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Rhône Valley’s organic wine cult movement

Marco Giovanetti – mtltimes.ca

Rhône Valley’s organic wine  – In the natural wine movement, France’s Loire may be the holy grail of the revolution , but if you look down southeast to the country’s other important river valley—the Rhône—, there are a small group collection of fellow winemakers who tend their vineyards with ancient and chemical-free methods and despise additives and new oak making Rhône Valley’s organic wine cult movement. Their wines are vibrant, digest and full of vitality as their Loire cousins. Only in the Rhone, the grapes are Roussanne, Marsanne, Viognier, Syrah and Grenache rather than of Chenin Blanc and Cabernet Franc.

Organic wine cognoscenti state that the Rhône Valley’s organic wine cult movement began in the Ardèche—a patch of vineyard area on the western side of the river once forgotten to bulk wine production. That’s where many romantic winemakers moved in, because land prices came at a fraction of the price of the more prestigious hills to its east. Another hypothesis is that local vignerons could make wine freely according to their desires, inhabited by the rigid appellation rules of pedigree labels such as Hermitage or Cornas. Now, odd bottles are turning up all over the region.

Despite their humble prices, many of these bottles are hunted over and quite difficult to find in some cases. It’s simple economics: the wineries are small and their vineyard holdings equally so, so a limited number of bottles are made each year. The SAQ and LCBO import little of them, so you have to acquire them in the private importation network. However, this endeavour is quite difficult, as importers favours restaurants, so is essential that you have a good relationship with an importer.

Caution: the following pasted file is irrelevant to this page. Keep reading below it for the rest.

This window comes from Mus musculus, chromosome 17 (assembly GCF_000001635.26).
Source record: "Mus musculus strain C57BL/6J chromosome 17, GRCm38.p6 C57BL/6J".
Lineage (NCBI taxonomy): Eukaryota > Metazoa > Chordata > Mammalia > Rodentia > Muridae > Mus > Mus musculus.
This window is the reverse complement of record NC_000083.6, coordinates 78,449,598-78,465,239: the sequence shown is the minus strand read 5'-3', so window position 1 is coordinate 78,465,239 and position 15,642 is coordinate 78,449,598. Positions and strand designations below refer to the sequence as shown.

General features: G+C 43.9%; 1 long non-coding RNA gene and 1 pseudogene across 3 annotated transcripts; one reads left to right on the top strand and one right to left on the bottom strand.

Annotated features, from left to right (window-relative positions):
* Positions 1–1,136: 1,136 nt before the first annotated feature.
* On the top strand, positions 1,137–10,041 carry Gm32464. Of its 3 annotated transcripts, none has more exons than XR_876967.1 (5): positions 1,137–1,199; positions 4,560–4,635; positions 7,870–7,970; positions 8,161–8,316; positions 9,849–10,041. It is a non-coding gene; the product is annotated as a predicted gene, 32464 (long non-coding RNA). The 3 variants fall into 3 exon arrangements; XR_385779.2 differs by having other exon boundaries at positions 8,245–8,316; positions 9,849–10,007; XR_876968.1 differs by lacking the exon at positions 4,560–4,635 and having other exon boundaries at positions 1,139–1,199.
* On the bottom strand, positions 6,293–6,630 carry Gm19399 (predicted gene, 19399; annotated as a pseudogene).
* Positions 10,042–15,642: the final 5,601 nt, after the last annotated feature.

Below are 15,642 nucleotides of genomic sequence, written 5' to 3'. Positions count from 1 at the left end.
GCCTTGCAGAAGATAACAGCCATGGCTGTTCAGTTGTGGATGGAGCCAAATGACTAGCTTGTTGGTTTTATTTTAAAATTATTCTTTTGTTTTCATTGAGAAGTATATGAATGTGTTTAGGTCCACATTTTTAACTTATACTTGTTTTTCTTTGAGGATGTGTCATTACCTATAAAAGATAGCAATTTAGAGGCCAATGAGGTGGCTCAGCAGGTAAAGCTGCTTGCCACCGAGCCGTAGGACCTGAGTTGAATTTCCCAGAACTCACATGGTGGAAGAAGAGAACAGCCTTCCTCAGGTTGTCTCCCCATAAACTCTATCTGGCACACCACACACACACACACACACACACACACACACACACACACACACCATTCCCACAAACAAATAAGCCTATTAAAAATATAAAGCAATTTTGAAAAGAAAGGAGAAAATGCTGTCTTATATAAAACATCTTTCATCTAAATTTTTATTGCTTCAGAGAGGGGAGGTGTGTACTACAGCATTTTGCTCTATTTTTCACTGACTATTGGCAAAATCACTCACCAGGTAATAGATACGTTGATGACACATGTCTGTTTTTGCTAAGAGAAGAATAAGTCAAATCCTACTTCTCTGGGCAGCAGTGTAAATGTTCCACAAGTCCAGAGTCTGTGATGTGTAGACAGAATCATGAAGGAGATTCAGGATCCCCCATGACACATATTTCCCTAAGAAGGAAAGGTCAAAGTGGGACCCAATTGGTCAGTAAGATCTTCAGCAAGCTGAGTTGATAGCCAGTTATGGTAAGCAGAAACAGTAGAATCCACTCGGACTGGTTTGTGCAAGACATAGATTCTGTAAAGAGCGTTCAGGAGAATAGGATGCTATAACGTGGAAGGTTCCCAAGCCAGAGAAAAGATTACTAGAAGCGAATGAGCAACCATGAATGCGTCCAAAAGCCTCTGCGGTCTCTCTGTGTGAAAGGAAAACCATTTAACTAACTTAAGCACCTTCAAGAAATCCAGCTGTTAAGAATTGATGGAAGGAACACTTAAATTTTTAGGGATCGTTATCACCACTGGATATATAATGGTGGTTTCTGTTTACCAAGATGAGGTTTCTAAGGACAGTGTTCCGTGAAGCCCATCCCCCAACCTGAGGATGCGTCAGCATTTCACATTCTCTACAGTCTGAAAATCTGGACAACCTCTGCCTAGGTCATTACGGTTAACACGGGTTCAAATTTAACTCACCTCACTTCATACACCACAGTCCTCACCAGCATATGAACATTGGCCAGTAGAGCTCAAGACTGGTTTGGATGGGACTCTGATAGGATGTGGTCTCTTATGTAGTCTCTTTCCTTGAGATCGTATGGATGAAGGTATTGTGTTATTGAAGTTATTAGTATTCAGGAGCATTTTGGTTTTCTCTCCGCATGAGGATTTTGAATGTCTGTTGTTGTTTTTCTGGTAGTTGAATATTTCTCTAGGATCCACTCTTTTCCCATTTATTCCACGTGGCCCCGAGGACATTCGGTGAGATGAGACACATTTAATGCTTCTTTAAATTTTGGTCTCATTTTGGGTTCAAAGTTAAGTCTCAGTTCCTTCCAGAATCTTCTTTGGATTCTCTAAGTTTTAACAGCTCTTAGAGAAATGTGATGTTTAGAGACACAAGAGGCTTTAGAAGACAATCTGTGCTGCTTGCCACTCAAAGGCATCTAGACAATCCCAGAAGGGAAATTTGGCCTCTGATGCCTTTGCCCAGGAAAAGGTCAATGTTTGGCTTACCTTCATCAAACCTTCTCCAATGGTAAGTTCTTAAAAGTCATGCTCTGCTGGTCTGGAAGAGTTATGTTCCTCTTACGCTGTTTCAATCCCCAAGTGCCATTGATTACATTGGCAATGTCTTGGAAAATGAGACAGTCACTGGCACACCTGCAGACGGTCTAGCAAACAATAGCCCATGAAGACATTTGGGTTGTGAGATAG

In my last trip to the Rhone Valley, here are some natural wine producers that caught my attention in the wine fair Découvertes en Vallée du Rhône 2017:

Domaine Terre Forte

Early on in my sommelier studies, I discover the wines of Chateau Terre Forte and it was love at the first sight. Pierre Jauffret, the winemaker of Terre Forte comes from a lineage of winemakers in the town of Rochefort of Gard, between Nimes, Tavel and Avignon.

Terre Forte practices biological and biodynamic wine culture. The objective of Pierre and his family is to preserve the ecosystem, patrimony and the terroir for future generations. The Jauffret family cultivate Grenache, Syrah, Mourvèdre, Carignan, Viognier, Borboulenc and Grenache Blanc

At the Rhone wine fair, I had the chance to taste all of the latest vintages of the wines of Terre Forte ( 2015-2016) and meet the the family of Pierre Jauffret. Honestly, it was the highlight of my trip. All of the wines of Terre Forte are outstanding but my coup de foudre goes for the white Terre Forte. A blend of Grenache Blanc, Viognier, Picpoul and Bourboulenc, is a very electric wine with pure yellow flowers bringing to mind crushed chamomile and white fruit aromas. It is round, convivial with a sexy freshness and very mineral, reflecting its terroir. Pierre is well liked in Montreal natural wine circles and his wines are represented by Raisonnance.

Mas de Libian

 Mas de Libian was the first biodynamic producer that I tried in my early years of my wine formative studies. I got to know them in the Renaissance des Appellations wine fair in 2012. Right from the start, I was captivated their wines, with the Khayyäm Côtes du Rhône, a majority blend of Grenache with some Syrah and Mourvedre. This wine marked me with its nitid aromas of licorice, deep black fruits as the darkest night and garrigue, the vegetation scrub of the Rhone Valley.